Special effects pioneer Ray Harryhausen didn’t need computer wizardry to bring his nightmarish creatures to life.
All he required was a camera capable of shooting a single frame of film at a time. His boundless imagination took care of the rest.
Harryhausen, whose stop-motion genius gave birth to a rogues gallery of monsters in films like Clash of the Titans, Mighty Joe Young and The 7th Voyage of Sinbad, has died at the age of 92. His passing closes a chapter on a Hollywood era, one without the visual disconnect often felt with CGI effects.
As a boy, I would watch any movie with his signature stop-motion effects. Campy acting? Silly storylines? Just wait. Harryhausen’s beasts were just a few minutes away, and it was always worth my patience. His miniatures moved with ferocity and grace, a combination that gave them an added sense of menace. As if they needed it. Harryhausen’s creations leaned on classical monster motifs given new energy through his precise manipulations.
He had a softer side as well, one showcased during Mighty Joe Young’s somber sequences. Harryhausen used miniatures to convey emotions in a way some actors couldn’t replicate.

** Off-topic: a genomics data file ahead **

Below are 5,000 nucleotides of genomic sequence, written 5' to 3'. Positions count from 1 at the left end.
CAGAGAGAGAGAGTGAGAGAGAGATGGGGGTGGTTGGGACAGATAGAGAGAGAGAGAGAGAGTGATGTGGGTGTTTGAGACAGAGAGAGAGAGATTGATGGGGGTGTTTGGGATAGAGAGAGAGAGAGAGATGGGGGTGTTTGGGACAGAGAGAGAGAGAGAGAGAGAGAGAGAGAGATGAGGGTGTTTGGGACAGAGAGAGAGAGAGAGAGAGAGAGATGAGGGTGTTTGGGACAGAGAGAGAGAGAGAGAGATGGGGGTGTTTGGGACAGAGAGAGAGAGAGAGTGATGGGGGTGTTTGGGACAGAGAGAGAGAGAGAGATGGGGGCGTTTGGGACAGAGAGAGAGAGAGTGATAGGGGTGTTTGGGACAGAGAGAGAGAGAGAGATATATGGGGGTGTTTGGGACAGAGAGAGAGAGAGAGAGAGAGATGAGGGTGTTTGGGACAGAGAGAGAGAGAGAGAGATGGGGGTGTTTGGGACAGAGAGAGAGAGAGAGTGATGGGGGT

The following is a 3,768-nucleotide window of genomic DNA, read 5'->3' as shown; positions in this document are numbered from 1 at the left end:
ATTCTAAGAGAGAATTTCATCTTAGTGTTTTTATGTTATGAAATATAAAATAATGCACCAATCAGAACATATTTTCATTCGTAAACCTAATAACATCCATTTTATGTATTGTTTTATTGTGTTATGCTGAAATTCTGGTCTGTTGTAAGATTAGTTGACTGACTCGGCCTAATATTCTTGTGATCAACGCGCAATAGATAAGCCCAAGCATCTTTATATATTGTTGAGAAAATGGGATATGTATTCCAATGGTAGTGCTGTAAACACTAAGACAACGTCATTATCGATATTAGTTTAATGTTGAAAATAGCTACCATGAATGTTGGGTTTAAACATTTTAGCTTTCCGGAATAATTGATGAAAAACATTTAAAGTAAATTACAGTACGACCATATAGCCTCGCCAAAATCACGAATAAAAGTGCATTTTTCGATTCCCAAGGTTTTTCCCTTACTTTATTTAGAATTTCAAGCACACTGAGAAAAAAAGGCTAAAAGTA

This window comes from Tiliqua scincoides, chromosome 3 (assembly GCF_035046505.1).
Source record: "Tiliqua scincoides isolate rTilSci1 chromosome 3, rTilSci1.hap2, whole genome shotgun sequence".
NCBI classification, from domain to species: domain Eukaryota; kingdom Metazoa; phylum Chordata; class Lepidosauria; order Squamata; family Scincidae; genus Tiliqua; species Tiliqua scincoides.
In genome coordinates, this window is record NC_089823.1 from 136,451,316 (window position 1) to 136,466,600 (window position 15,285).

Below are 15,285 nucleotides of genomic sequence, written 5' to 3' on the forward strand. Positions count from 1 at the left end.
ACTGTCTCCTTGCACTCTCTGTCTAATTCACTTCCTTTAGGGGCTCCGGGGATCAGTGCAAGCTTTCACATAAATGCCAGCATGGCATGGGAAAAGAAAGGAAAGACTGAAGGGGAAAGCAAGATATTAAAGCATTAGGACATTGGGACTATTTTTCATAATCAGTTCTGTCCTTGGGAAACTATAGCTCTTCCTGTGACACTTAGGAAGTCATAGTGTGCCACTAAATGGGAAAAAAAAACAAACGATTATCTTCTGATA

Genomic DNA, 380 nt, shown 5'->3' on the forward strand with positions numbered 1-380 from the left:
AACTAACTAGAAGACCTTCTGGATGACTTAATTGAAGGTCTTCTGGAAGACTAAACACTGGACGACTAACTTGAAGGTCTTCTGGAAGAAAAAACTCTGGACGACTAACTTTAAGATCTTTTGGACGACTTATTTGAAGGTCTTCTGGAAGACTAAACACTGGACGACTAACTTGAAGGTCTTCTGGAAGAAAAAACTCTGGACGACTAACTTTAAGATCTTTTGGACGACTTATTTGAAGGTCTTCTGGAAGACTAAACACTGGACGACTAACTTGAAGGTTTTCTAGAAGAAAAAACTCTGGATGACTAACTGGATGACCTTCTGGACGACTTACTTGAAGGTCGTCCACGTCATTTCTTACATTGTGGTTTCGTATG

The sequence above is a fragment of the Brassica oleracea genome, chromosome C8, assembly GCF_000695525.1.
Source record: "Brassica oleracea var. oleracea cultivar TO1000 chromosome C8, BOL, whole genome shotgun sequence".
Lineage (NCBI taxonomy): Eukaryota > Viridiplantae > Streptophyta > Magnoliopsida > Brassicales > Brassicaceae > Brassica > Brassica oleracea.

Harryhausen’s finest hour may have come with Jason and the Argonauts, a swords and sandals epic featuring a cadre of skeleton warriors. The battle segued from menacing close ups to medium shots, those clanking ghouls giving our heroes the fight of their lives.
The sequence took four and a half months to complete and required a degree of planning that would stymie most artists. Harryhausen knew movie magic was worth the effort.
Modern audiences wince while watching older science fiction films, aghast at the special effects of the era. We see the strings, the fake blood and the creases in the masks, our sense of wonder weakened if not shattered entirely.
One doesn’t need any imaginative leaps to watch a Harryhausen film–then or now. The FX guru’s monsters made us believe the impossible.